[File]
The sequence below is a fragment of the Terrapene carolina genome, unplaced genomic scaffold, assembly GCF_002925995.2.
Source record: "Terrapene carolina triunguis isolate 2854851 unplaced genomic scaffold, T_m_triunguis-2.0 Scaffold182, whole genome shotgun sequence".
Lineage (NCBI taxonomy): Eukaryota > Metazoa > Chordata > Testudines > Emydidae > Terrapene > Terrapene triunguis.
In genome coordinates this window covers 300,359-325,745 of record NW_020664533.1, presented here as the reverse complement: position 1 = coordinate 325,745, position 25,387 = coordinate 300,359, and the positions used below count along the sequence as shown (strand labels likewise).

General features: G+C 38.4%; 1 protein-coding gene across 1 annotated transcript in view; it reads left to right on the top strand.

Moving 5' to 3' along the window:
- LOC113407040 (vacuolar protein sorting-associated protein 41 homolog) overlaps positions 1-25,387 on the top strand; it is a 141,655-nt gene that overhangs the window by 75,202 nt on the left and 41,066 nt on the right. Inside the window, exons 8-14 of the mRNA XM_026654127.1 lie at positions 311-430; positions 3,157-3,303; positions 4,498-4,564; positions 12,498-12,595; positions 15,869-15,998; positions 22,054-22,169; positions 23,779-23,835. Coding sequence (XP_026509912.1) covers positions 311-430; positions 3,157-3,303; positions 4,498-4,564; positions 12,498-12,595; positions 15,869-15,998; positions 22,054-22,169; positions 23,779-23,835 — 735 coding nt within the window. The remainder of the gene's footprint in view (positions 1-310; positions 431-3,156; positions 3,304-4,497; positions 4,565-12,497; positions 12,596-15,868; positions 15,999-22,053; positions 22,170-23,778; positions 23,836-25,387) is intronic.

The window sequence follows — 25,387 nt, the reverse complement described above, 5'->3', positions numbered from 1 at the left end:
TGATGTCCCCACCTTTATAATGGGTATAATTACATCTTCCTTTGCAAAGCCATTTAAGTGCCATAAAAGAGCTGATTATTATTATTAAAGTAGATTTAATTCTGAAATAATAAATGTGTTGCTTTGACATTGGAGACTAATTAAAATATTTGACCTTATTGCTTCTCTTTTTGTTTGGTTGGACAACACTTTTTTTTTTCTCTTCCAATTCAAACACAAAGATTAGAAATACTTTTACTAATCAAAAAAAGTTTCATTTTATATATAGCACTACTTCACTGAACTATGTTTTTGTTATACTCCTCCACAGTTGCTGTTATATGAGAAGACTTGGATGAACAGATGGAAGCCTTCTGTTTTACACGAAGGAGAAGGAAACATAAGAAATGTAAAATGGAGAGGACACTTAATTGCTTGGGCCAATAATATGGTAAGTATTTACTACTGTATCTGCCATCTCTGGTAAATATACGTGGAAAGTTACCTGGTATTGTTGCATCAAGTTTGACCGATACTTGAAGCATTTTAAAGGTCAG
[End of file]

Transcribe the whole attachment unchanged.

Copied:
The sequence below is a fragment of the Terrapene carolina genome, unplaced genomic scaffold, assembly GCF_002925995.2.
Source record: "Terrapene carolina triunguis isolate 2854851 unplaced genomic scaffold, T_m_triunguis-2.0 Scaffold182, whole genome shotgun sequence".
Lineage (NCBI taxonomy): Eukaryota > Metazoa > Chordata > Testudines > Emydidae > Terrapene > Terrapene triunguis.
In genome coordinates this window covers 300,359-325,745 of record NW_020664533.1, presented here as the reverse complement: position 1 = coordinate 325,745, position 25,387 = coordinate 300,359, and the positions used below count along the sequence as shown (strand labels likewise).

General features: G+C 38.4%; 1 protein-coding gene across 1 annotated transcript in view; it reads left to right on the top strand.

Moving 5' to 3' along the window:
- LOC113407040 (vacuolar protein sorting-associated protein 41 homolog) overlaps positions 1-25,387 on the top strand; it is a 141,655-nt gene that overhangs the window by 75,202 nt on the left and 41,066 nt on the right. Inside the window, exons 8-14 of the mRNA XM_026654127.1 lie at positions 311-430; positions 3,157-3,303; positions 4,498-4,564; positions 12,498-12,595; positions 15,869-15,998; positions 22,054-22,169; positions 23,779-23,835. Coding sequence (XP_026509912.1) covers positions 311-430; positions 3,157-3,303; positions 4,498-4,564; positions 12,498-12,595; positions 15,869-15,998; positions 22,054-22,169; positions 23,779-23,835 — 735 coding nt within the window. The remainder of the gene's footprint in view (positions 1-310; positions 431-3,156; positions 3,304-4,497; positions 4,565-12,497; positions 12,596-15,868; positions 15,999-22,053; positions 22,170-23,778; positions 23,836-25,387) is intronic.

The window sequence follows — 25,387 nt, the reverse complement described above, 5'->3', positions numbered from 1 at the left end:
TGATGTCCCCACCTTTATAATGGGTATAATTACATCTTCCTTTGCAAAGCCATTTAAGTGCCATAAAAGAGCTGATTATTATTATTAAAGTAGATTTAATTCTGAAATAATAAATGTGTTGCTTTGACATTGGAGACTAATTAAAATATTTGACCTTATTGCTTCTCTTTTTGTTTGGTTGGACAACACTTTTTTTTTTCTCTTCCAATTCAAACACAAAGATTAGAAATACTTTTACTAATCAAAAAAAGTTTCATTTTATATATAGCACTACTTCACTGAACTATGTTTTTGTTATACTCCTCCACAGTTGCTGTTATATGAGAAGACTTGGATGAACAGATGGAAGCCTTCTGTTTTACACGAAGGAGAAGGAAACATAAGAAATGTAAAATGGAGAGGACACTTAATTGCTTGGGCCAATAATATGGTAAGTATTTACTACTGTATCTGCCATCTCTGGTAAATATACGTGGAAAGTTACCTGGTATTGTTGCATCAAGTTTGACCGATACTTGAAGCATTTTAAAGGTCAG